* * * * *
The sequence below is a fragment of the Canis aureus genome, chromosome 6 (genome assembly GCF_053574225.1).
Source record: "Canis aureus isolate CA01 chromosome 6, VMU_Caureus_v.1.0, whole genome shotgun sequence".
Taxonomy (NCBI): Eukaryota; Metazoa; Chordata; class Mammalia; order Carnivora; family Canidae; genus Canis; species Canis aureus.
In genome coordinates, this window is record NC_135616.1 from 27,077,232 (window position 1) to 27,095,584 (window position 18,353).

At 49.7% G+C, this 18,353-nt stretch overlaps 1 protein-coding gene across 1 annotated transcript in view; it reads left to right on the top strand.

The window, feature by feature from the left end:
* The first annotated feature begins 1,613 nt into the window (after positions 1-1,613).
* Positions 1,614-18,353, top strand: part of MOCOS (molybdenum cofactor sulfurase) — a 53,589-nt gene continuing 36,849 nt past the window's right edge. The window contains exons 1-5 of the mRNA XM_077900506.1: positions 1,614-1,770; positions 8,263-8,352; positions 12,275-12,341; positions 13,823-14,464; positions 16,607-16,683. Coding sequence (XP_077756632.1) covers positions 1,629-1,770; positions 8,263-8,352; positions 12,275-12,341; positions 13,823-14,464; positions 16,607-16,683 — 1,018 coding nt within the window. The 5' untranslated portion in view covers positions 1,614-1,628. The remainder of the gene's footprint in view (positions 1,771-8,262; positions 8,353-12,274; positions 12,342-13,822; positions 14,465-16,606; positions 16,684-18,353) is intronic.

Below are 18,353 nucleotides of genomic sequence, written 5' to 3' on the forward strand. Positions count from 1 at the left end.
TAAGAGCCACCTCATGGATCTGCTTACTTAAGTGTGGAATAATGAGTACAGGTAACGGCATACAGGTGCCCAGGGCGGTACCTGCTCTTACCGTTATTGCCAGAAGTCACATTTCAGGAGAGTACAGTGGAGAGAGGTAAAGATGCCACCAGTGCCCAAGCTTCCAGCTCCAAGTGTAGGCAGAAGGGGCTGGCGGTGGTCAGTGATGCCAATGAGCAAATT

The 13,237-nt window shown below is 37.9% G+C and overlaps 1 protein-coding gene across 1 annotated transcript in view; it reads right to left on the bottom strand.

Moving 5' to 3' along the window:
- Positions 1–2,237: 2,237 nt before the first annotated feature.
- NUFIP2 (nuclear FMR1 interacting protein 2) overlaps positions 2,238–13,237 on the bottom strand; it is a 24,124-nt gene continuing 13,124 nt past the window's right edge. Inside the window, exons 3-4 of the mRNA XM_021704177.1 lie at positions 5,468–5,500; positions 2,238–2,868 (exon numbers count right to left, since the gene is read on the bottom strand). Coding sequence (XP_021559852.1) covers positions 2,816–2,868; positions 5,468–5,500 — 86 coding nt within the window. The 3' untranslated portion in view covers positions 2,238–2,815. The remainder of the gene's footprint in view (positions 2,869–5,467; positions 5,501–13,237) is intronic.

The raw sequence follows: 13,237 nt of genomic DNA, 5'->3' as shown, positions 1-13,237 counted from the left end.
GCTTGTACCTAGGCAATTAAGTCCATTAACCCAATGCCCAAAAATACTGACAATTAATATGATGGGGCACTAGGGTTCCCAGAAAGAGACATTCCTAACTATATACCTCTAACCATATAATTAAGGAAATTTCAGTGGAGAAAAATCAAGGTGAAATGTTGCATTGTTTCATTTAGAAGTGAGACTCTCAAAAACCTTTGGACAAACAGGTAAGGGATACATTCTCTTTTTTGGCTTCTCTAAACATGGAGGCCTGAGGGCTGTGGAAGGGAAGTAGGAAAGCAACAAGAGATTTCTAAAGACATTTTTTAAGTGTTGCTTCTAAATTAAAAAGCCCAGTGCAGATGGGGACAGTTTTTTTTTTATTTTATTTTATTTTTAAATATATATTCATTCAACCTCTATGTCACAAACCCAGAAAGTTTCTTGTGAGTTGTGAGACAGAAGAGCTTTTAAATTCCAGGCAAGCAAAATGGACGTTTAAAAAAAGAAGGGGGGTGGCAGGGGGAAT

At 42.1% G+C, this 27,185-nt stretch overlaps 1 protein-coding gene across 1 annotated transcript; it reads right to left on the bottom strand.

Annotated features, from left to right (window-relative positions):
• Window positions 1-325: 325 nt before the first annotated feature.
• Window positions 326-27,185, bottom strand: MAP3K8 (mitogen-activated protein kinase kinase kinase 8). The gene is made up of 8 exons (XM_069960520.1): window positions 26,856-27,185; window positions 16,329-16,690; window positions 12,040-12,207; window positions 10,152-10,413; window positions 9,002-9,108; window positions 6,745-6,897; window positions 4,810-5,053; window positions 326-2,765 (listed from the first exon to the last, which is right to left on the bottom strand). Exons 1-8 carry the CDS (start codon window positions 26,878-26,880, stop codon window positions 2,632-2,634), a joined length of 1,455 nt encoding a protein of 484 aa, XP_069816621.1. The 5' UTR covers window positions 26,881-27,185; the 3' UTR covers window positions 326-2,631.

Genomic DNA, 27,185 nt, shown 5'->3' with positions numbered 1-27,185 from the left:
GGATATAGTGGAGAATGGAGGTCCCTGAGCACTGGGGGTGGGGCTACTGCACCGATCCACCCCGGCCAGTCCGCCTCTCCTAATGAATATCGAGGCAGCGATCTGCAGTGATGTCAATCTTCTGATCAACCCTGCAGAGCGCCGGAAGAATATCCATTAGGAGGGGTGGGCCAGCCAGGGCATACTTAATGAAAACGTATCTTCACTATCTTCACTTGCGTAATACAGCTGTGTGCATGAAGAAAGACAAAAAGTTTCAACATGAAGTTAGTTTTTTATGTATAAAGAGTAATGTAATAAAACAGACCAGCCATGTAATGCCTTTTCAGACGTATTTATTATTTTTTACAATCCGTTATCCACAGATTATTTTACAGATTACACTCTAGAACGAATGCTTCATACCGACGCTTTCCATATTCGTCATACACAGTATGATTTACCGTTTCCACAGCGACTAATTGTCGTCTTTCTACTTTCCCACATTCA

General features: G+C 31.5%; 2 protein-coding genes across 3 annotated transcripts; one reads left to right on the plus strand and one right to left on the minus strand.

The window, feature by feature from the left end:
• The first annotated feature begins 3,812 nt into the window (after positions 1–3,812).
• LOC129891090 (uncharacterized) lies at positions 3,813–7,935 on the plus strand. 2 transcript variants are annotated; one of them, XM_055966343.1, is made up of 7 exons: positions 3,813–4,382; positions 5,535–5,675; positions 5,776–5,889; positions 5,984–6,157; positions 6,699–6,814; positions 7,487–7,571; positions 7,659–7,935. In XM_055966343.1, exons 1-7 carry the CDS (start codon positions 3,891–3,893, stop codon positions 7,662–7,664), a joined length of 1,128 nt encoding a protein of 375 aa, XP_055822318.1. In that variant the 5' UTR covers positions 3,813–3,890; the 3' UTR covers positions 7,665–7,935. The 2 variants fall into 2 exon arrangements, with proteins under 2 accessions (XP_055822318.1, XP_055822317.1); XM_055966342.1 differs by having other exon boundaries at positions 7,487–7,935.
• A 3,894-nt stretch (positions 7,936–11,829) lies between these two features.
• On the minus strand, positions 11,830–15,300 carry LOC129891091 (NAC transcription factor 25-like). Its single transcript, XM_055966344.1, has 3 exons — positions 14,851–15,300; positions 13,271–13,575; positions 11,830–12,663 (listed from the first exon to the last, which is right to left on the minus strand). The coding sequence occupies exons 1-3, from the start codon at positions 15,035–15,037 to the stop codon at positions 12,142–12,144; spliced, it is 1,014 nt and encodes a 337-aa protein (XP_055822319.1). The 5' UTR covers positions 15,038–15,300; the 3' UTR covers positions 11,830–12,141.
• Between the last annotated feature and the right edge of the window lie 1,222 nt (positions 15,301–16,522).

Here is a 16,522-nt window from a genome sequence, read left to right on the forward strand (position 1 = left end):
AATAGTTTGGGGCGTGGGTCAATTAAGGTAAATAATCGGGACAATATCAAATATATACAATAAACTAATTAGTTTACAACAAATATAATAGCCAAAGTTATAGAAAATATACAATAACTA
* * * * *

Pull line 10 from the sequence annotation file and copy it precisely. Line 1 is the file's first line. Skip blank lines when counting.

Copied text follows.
TAAGAGCCACCTCATGGATCTGCTTACTTAAGTGTGGAATAATGAGTACAGGTAACGGCATACAGGTGCCCAGGGCGGTACCTGCTCTTACCGTTATTGCCAGAAGTCACATTTCAGGAGAGTACAGTGGAGAGAGGTAAAGATGCCACCAGTGCCCAAGCTTCCAGCTCCAAGTGTAGGCAGAAGGGGCTGGCGGTGGTCAGTGATGCCAATGAGCAAATT